For the last couple of weeks, I've been struggling to come up with an appropriate blog post. Today, it occurred to me that in my last few posts I addressed how people interact with computers, but I haven't yet talked about how computers are changing how people interact with each other. I was reminded of this while watching a recent talk from a Kansas State University Professor named Michael Wesch, whose thought-provoking videos on YouTube have really lit up the blogosphere over the last year or so.
Wesch has done an excellent job of documenting just exactly how technologies like YouTube transform the way we interact with one another, coming together in new ways to form communities that would not have been possible even four or five years ago. In the talk, he mentions author & Harvard Professor Robert Putnam, who's concerned that in America, the role of community and family may be diminishing. (In an NPR interview, Putnam cites some depressing statistics, such as a 60% decline for picnics, a 30% decline for families eating dinner together.) Despite these statistics, Wesch contends that we have new systems for interacting with one another, and this allows for people to come together in strange and wonderful ways.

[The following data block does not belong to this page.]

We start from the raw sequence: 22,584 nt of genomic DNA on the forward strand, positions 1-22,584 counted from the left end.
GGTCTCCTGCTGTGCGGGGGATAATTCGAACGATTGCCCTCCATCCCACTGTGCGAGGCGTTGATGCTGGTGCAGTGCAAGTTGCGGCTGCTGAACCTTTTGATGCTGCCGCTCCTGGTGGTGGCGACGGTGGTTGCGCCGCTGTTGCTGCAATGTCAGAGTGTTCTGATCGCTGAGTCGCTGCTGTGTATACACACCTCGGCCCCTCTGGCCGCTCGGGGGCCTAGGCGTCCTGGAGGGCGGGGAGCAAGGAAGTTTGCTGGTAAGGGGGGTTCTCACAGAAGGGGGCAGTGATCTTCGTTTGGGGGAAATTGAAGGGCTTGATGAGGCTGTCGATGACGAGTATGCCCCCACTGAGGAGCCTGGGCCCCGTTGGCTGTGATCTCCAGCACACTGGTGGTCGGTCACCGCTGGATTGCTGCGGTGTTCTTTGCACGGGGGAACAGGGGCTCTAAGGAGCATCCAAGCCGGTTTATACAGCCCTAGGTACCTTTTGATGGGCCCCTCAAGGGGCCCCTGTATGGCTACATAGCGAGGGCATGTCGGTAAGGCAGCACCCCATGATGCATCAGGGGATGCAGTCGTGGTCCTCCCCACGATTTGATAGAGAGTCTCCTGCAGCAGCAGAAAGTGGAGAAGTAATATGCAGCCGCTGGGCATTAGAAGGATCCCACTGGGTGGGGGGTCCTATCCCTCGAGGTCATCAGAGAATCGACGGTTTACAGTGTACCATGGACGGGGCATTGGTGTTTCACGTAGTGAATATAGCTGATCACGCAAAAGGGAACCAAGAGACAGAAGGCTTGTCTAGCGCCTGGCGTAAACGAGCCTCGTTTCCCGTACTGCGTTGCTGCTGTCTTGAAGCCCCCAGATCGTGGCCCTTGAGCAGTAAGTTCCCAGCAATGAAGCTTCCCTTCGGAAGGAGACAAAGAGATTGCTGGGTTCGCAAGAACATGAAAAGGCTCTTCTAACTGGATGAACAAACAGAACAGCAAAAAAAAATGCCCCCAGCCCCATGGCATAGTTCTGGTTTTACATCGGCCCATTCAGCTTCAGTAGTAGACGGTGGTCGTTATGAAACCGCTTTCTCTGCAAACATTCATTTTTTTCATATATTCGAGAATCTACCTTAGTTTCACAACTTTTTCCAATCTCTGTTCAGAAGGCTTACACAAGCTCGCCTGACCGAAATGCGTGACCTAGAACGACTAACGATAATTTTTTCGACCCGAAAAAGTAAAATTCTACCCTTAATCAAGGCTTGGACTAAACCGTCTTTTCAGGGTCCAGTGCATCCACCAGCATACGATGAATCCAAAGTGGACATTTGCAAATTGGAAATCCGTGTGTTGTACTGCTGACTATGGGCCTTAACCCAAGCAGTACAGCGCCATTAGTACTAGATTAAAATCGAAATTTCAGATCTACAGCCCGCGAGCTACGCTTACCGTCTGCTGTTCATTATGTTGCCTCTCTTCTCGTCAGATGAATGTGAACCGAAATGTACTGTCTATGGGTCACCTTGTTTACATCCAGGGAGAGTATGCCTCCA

If American communities are truly in decline, that would explain the recent surge of interest in social networks like Digg, Twitter, Facebook, etc., etc. People need personal interaction. With social forces like urban sprawl and career divergence splitting friends over greater distances, it's nice to have tools to help bridge that gap.
What tools do you use to keep in touch with your friends and family? How would you like to see these tools evolve over time?
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